William Nadylam, Dan Fogler and Eddie Redmayne in a scene from the movie Fantastic Beasts: The Crimes of Grindelwald.
William Nadylam, Dan Fogler and Eddie Redmayne in a scene from the movie Fantastic Beasts: The Crimes of Grindelwald. Jaap Buitendijk

Fantastic film franchise takes a wicked turn

IT IS about to get a whole lot darker in the wizarding world.

Where Fantastic Beasts and Where to Find Them (FBAWTFT) was a light-hearted introduction to how the wizarding world exists in the United States (and distinctly minus the infamous Harry Potter name), you can expect a much darker turn when the Crimes of Grindelwald hits cinemas next month.

The first film set in the universe created by J.K Rowling but not directly linked to the best-selling novels and smash hit films that informed an entire generation of muggles, FBAWTFT ended with the shock unveiling of Johnny Depp as Gellert Grindelwald.

First, we met Newt Scamander, a British magizoologist who has travelled to New York en route to Arizona. The introverted, socially awkward, clumsy magician portrayed by Eddie Redmayne - and the troublesome briefcase we learned contains an array of magical creatures big and small - instantly wreaks havoc.

Katherine Waterston and Eddie Redmayne in a scene from Fantastic Beasts: The Crimes of Grindelwald.
Katherine Waterston and Eddie Redmayne in a scene from Fantastic Beasts: The Crimes of Grindelwald. Jaap Buitendijk

Newt soon meets Jacob Kowalski, a down-on-his-luck aspiring baker who is trying to get a loan for a new business. Jacob (Dan Fogler) is accidentally introduced to the world of magic, and it is through his eyes and experiences we learn about this brave new world.

Fogler, who will reprise his role, said that introduction takes a much darker turn.

"I think it's kind of a balance, it gets more complex," Fogler said.

"In the first one you're really just being introduced to a lot of the characters, but in this one a lot of the familiar characters are back, there's an introduction of new characters, and things are getting more complex and darker.

"The relationships are being strained more in this one."

Crimes of Grindelwald picks up several months after the first film, and Fogler said the characters were trying to "get the band back together" while on the run in France.

While the relationships between "the good guys" will experience some hardship, there's much deeper, darker forces at bay.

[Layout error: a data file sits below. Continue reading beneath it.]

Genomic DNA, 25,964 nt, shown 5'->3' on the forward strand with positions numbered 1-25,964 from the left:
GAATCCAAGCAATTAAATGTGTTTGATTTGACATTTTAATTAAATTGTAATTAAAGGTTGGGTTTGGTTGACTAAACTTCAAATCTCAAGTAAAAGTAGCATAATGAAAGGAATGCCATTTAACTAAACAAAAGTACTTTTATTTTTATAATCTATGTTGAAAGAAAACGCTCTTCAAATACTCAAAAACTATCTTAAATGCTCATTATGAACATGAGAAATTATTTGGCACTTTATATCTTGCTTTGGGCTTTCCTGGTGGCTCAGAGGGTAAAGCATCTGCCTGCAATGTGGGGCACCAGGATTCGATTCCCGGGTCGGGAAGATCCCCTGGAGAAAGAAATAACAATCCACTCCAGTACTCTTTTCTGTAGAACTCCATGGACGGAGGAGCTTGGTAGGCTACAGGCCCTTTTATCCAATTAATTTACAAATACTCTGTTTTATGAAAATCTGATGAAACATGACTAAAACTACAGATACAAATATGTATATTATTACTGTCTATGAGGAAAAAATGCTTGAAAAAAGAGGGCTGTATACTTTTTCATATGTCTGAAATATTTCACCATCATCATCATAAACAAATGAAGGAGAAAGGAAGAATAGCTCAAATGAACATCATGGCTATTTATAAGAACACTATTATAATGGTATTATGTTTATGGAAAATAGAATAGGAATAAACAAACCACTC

In the first film, Grindelwald had disguised himself as Percival Graves (Colin Farrell), the Director of Magical Security for MACUSA and the man who accused Newt as working with the fugitive wizard. The ruse was up when he was trapped by one of Scamander's beasts.

Johnny Depp and Poppy Corby-Tuech in a scene from Fantastic Beasts: The Crimes of Grindelwald.
Johnny Depp and Poppy Corby-Tuech in a scene from Fantastic Beasts: The Crimes of Grindelwald. Jaap Buitendijk

One of the last scenes showed Grindelwald (Johnny Depp) had escaped, and the newly-released trailer for Crimes of Grindelwald shows he is running wild.

Any doubt about the tone of the sequel to a film that grossed more than $800 million at the global box office is expelled about 45 seconds into the newly-released trailer when Depp's Grindelwald threatens someone to join him "or die".

Katherine Waterston (Tina Goldstein), Alison Sudol (Queenie Goldstein) and Ezra Miller (Credence Barebone) are all slated to return in the Crimes of Grindelwald, but the film will also feature two major additions.

Callum Turner will play the biggest role of his young career as Newt's brother Theseus, and Jude Law play a much younger Albus Dumbledore, who we know as Hogwarts' headmaster in the original Harry Potter series.

Jude Law as Dumbledore in a scene from Fantastic Beasts: The Crimes of Grindelwald.
Jude Law as Dumbledore in a scene from Fantastic Beasts: The Crimes of Grindelwald. Supplied

Fantastic Beasts: The Crimes of Grindelwald opens in cinemas on November 15.



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